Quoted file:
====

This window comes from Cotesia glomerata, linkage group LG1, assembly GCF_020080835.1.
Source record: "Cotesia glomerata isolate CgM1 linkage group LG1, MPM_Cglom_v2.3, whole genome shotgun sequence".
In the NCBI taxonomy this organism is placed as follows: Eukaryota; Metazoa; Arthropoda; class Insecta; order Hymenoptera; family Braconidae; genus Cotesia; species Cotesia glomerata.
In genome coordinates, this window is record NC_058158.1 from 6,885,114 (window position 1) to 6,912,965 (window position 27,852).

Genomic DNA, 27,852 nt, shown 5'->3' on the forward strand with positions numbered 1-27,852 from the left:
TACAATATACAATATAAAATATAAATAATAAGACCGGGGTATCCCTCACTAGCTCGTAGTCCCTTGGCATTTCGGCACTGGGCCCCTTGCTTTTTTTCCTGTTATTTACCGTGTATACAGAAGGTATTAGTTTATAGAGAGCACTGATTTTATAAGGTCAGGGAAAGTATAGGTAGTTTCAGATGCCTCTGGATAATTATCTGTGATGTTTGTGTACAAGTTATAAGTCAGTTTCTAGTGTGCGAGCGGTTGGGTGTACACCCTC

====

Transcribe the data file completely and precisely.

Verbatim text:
This window comes from Cotesia glomerata, linkage group LG1, assembly GCF_020080835.1.
Source record: "Cotesia glomerata isolate CgM1 linkage group LG1, MPM_Cglom_v2.3, whole genome shotgun sequence".
In the NCBI taxonomy this organism is placed as follows: Eukaryota; Metazoa; Arthropoda; class Insecta; order Hymenoptera; family Braconidae; genus Cotesia; species Cotesia glomerata.
In genome coordinates, this window is record NC_058158.1 from 6,885,114 (window position 1) to 6,912,965 (window position 27,852).

Genomic DNA, 27,852 nt, shown 5'->3' on the forward strand with positions numbered 1-27,852 from the left:
TACAATATACAATATAAAATATAAATAATAAGACCGGGGTATCCCTCACTAGCTCGTAGTCCCTTGGCATTTCGGCACTGGGCCCCTTGCTTTTTTTCCTGTTATTTACCGTGTATACAGAAGGTATTAGTTTATAGAGAGCACTGATTTTATAAGGTCAGGGAAAGTATAGGTAGTTTCAGATGCCTCTGGATAATTATCTGTGATGTTTGTGTACAAGTTATAAGTCAGTTTCTAGTGTGCGAGCGGTTGGGTGTACACCCTC